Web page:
UMass to create new renewable energy chair position

By Benjamin Zifkin

The University of Massachusetts will receive $2.5 million from the Massachusetts Department of Energy Resources (DOER) to create a new endowed chair at the University’s College of Engineering. The funding will be matched by the University’s provost to allow for graduate students and provide funding for research activities.

“We chose the University because it’s the flagship campus of the University system, and we wanted to keep it in the Commonwealth,” said Dwayne Breger, the director of the DOER’s renewable energy division.
“Plus the University has a history with renewable energy,” Breger continued, referring to William Heronemus, who was a professor at the University for nearly three decades and, “literally wrote the text book on wind power.” Heronemus built the first wind furnace ever, WF-1, which currently resides at the Smithsonian Institute.

The person selected to fill the position will serve a five-year, non-renewable term in the mechanical and industrial engineering department in the College of Engineering. The chair’s position and work will be distinct from the existing civil and environmental engineering department.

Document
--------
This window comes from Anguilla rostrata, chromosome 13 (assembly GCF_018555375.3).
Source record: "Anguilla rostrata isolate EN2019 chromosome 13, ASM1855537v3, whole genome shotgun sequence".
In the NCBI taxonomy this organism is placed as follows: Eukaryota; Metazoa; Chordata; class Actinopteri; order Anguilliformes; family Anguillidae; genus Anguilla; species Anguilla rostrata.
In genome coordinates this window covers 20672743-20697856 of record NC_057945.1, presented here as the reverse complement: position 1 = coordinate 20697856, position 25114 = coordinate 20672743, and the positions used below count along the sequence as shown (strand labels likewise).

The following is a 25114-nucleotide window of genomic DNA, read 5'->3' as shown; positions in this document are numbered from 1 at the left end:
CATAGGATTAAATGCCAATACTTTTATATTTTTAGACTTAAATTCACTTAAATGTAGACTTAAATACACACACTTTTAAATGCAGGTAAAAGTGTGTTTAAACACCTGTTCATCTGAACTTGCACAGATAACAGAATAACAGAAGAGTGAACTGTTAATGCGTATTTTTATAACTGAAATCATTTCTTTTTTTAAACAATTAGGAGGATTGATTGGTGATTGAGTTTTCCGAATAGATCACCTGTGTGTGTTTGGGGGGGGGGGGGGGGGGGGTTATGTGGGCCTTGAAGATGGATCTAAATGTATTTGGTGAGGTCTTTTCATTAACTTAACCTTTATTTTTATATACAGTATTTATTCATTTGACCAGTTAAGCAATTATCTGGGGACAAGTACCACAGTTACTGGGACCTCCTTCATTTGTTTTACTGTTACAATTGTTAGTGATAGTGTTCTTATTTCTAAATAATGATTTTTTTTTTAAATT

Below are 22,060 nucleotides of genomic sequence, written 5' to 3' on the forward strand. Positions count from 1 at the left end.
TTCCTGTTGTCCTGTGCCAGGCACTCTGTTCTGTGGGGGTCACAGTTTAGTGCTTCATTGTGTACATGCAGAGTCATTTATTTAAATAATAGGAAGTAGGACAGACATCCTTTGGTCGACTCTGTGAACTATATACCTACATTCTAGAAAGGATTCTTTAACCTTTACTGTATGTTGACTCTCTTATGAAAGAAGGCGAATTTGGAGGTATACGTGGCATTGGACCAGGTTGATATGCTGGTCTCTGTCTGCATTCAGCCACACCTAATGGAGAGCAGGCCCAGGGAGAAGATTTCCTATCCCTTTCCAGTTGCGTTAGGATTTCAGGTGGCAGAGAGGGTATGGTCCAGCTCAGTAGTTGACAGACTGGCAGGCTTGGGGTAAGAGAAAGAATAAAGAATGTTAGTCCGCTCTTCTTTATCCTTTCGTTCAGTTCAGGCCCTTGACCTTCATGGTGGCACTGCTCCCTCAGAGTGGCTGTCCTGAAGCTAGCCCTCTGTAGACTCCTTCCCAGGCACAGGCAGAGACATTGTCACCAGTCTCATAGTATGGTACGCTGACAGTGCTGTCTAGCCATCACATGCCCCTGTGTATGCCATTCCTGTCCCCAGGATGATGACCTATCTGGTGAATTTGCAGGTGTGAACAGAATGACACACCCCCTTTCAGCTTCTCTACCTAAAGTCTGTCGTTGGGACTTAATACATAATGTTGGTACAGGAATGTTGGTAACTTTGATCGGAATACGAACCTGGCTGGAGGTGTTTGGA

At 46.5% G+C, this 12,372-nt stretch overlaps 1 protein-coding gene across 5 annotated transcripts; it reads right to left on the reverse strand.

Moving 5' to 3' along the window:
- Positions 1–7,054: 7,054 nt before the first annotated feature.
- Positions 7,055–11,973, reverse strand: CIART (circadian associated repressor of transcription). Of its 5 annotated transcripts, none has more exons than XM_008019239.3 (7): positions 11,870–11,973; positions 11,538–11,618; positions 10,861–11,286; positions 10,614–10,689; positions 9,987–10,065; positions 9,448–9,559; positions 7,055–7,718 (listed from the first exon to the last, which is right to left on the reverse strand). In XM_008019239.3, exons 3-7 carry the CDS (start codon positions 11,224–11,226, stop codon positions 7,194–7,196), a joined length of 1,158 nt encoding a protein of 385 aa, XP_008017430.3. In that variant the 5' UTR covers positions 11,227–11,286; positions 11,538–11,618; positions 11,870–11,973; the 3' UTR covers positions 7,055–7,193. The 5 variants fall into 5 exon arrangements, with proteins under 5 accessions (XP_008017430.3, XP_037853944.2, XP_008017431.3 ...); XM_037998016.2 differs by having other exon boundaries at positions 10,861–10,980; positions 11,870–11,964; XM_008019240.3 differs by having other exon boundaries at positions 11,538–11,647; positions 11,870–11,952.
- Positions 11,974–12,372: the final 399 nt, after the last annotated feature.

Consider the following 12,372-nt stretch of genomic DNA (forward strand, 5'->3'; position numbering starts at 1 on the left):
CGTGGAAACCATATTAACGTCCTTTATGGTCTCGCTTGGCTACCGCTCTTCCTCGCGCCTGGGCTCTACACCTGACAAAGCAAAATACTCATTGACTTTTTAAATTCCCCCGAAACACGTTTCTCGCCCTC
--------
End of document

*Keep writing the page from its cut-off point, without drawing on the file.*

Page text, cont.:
“We’re working very closely with Dean Anderson of the College of Engineering to put the word out about this position,” Breger said.

Currently, Breger said, a selection committee is being formed, and the position is being advertised nationally since “right now is the best time to advertise for positions like these.”

Breger added that the selection committee is hoping to draw in scientists from across the world, rather than from within the University, in order to being more attention and prestige to the University.

DOER is hoping that the new position will be used to help the state to achieve greater compliance with Renewable Portfolio Standards. RPS is a Massachusetts state regulation which requires that electricity providers obtain a certain amount of their electricity from renewable sources.

Companies that can’t comply with the RPS pay what are called Alternative Compliance Payments (ACP) to DOER. Most of the funding for the chair position will come from these ACPs.

Massachusetts is already a leader in renewable energy with 11.1 percent growth in the clean energy sector forecasted for 2014.

“Right now, Massachusetts has been ranked as the number one energy efficient economy in the U.S. for three years in a row,” Breger said. “We’re hoping this will help us stay on top.”

Benjamin Zifkin can be reached at [email protected]

Correction: A previous version of this story included editing mistakes. They have since been corrected.